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Eye- Structure and Refraction Prof. K. Sivapalan.

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Presentation on theme: "Eye- Structure and Refraction Prof. K. Sivapalan."— Presentation transcript:

1 Eye- Structure and Refraction Prof. K. Sivapalan

2 Jan. 2006 Eye- structure and optics 2 Structure of the Eye. Sclera. Cornea. Conjunctiva. Choroid. Retina Iris and pupil. Ciliary body, muscles and lens. Anterior and posterior chambers. Vitreous Optic disc, macula.

3 Jan. 2006 Eye- structure and optics 3 Lacrimal gland and tearing. Lacrimal gland secretes tear which flows through lacrimal duct of the upper eye lid. It moistens the cornea and washes it- removing dust. Lower eye lids collect the tears which go through naso-lacrimal duct. Increased by parasympathetic. Xerophthalmia- damage to cornea.

4 Jan. 2006 Eye- structure and optics 4 Nutrition of Eye. Retina gets nutrients from retinal artery that enters eye with optic nerve. Fovea has no vessols. Nurished by diffusion from choroid. Other structures get the nutrients from vessels in the choroid. There are no vessels in the anterior chamber, lens, posterior chamber and vitreous.

5 Jan. 2006 Eye- structure and optics 5 Vitreous and Aqueous Humor. Vitreous is clear gelatinous material through which nutritious material diffuse. The space between the lens and the cornea is divided into anterior and posterior chambers by the iris and filled with aqueous humor.

6 Jan. 2006 Eye- structure and optics 6 Aqueous humor. Ciliary body has ciliary processes in the posterior chamber where aqueous humor is secreted by active transport of sodium and other nutrients. The fluid passes through the pupil into anterior chamber and into the angle between the cornea and the iris. It is absorbed through the trabeculae into the Chanal of Schlemm and into veins. It is formed at a rate of 2.5 μL / min. and is responsible for the intra-ocular pressure of 15 [10-20] mm Hg and nourishes the cornea and lens.

7 Jan. 2006 Eye- structure and optics 7 Abnormalities of Intra-ocular Pressure. Dehydration reduces intra-ocular pressure. It can result in abnormal curvatures in cornea. Obstruction to absorption results in increase in pressure [Glaucoma] Increased pressure compresses retina, optic nerve and retinal vessels. The optic nerve is affected at the optic disc because it is the weak point in the sclera. It results in loss of vision in peripheral field- conical vision at early stages. This can progress to total blindness.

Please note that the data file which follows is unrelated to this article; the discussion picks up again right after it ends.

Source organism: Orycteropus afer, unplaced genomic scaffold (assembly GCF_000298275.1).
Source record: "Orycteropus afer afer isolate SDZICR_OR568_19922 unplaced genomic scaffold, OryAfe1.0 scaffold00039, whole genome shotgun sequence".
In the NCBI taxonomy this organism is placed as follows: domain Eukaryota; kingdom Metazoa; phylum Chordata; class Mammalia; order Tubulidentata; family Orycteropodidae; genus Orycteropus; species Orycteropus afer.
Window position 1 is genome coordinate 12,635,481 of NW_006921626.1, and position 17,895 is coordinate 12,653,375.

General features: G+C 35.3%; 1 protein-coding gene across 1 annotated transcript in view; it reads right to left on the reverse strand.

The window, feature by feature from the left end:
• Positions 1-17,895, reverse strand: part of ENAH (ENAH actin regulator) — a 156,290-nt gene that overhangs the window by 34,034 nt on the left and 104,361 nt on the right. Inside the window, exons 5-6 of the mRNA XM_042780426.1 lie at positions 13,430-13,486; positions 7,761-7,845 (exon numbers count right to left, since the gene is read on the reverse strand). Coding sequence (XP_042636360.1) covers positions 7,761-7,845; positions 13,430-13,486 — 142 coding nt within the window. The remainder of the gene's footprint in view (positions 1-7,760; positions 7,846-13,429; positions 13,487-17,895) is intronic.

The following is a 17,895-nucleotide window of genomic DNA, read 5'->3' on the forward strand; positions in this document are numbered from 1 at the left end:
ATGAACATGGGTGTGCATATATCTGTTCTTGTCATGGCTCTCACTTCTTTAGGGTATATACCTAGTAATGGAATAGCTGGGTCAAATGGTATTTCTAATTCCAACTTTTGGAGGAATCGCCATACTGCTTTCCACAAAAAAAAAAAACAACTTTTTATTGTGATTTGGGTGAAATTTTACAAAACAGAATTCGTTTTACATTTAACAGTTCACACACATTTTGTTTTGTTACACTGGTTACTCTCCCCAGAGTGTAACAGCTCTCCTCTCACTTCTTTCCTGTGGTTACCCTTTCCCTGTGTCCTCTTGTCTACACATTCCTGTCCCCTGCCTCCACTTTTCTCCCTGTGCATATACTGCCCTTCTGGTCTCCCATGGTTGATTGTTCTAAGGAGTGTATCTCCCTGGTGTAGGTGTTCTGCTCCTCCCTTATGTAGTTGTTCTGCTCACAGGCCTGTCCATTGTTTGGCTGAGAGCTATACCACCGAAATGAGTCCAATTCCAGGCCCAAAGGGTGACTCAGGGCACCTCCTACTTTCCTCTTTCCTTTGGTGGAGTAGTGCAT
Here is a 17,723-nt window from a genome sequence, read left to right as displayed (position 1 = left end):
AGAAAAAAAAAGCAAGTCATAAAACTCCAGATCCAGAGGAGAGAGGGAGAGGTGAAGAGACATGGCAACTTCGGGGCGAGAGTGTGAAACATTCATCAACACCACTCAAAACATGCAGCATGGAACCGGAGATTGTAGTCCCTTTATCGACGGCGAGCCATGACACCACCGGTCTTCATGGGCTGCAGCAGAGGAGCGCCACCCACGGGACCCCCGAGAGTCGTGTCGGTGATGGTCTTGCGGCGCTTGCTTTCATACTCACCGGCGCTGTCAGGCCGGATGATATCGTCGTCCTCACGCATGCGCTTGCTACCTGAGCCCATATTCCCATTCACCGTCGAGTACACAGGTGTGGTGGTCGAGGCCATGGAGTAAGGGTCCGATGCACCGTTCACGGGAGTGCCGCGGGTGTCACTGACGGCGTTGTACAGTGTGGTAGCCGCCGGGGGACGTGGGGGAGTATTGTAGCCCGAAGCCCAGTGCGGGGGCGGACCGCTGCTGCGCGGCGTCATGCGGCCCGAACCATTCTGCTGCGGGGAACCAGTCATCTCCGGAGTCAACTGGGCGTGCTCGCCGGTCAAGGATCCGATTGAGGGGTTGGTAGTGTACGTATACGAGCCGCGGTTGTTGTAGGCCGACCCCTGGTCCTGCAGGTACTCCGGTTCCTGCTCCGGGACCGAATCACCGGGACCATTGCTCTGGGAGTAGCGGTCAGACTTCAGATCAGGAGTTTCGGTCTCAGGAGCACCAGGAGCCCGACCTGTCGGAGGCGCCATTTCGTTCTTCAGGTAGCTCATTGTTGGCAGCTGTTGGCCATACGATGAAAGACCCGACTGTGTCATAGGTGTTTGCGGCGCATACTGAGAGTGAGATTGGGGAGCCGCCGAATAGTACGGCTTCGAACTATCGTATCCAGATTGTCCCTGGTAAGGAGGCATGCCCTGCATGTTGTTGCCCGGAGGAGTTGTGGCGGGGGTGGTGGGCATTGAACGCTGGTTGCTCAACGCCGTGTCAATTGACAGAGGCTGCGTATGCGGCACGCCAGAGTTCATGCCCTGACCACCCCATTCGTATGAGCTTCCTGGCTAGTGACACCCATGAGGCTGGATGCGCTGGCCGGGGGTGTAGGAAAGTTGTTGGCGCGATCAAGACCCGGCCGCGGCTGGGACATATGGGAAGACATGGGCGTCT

8 Jan. 2006 Eye- structure and optics 8 Principles of Optics. Light rays are refracted when they pass from one medium to another. Parallel rays [more than 6 meters] striking on biconvex lens are refracted to principal focus. The principal focus is in the principal axis. Rays from closer objects are diverging and focus on a point further than principal focus. Biconcave lens causes the rays to diverge. Larger the curvature greater the refractive power. Refractive power is the reciprocal of focal length in meters. If the focal length is 25 cm, refractive power is 1/0.25= 4 diopters. Refractive power of human eye = 60 diopters

9 Jan. 2006 Eye- structure and optics 9 Refraction in Eye. When light rays from a distant object falls on the cornea, it is refracted: On entry into cornea, On entry into aqueous humor, On entry into lens, and On entry into vitreous humor. Finally an image is formed on the retina. The image is up side down.

10 Jan. 2006 Eye- structure and optics 10 Accommodation. Light rays from an object closer than 6 meters will be diverging and the image will be formed behind the retina. In a camera, the lens is moved forwards to get the image on the film. In the eye, the lens curvature is increased to increase the refractive power and the image is formed on the retina. The reflex mechanism is accommodation. This can increase the refractive power by about 12 diopters.

11 Jan. 2006 Eye- structure and optics 11 Ciliary body and lens. Suspensory ligaments from the ciliary body keep lens in place, under tension when the ciliary muscles are at rest. The lens is pulled into a flattened shape by the tension because the lens substance is malleable and the lens capsule is elastic. Contraction of circular muscles reduce tension by sphincter like action and the meridional muscles reduce tension because they are attached to corneo- scleral junction and ciliary body. Reduction in tension results in increase in the curvature and refractive power of the lens.

12 Jan. 2006 Eye- structure and optics 12 Near Point. Light rays from very near to eye cannot be focused on the retina. The nearest point from which an object can be focused on the retina is the ‘near point’. Near point receds through out the life, 9 cm at 10 years, 10.5 at 20 years and 83 cm at 60 years. This is known as presbyopia and can be corrected by convex lens.

13 Jan. 2006 Eye- structure and optics 13 Refractive errors.

14 Jan. 2006 Eye- structure and optics 14 Astigmatism. When light rays go through lens with surfaces as part of sphere, the rays converge at the focal point. If light goes through cylindrical lens, the rays converge in a line parallel to the lens. When the surface of the cornea happens to be a part of distorted sphere, rays in different axis focus at different points resulting in blurred image. This can be identified by chart with radiating lines and corrected by cylindrical lens.

15 Jan. 2006 Eye- structure and optics 15 Iris and pupil. Iris is a pigmented, opaque membrane attached to ciliary body. Pupil is the opening at the centre if iris through which light rays reach the lens. The diameter of the pupil can be altered from 8 mm to pinpoint by the circular and radial muscles. The size of the pupil determines the amount of light reaching the retina. Smaller diameter increases the depth of focus and reduces spherical aberration of the periphery of the lens.

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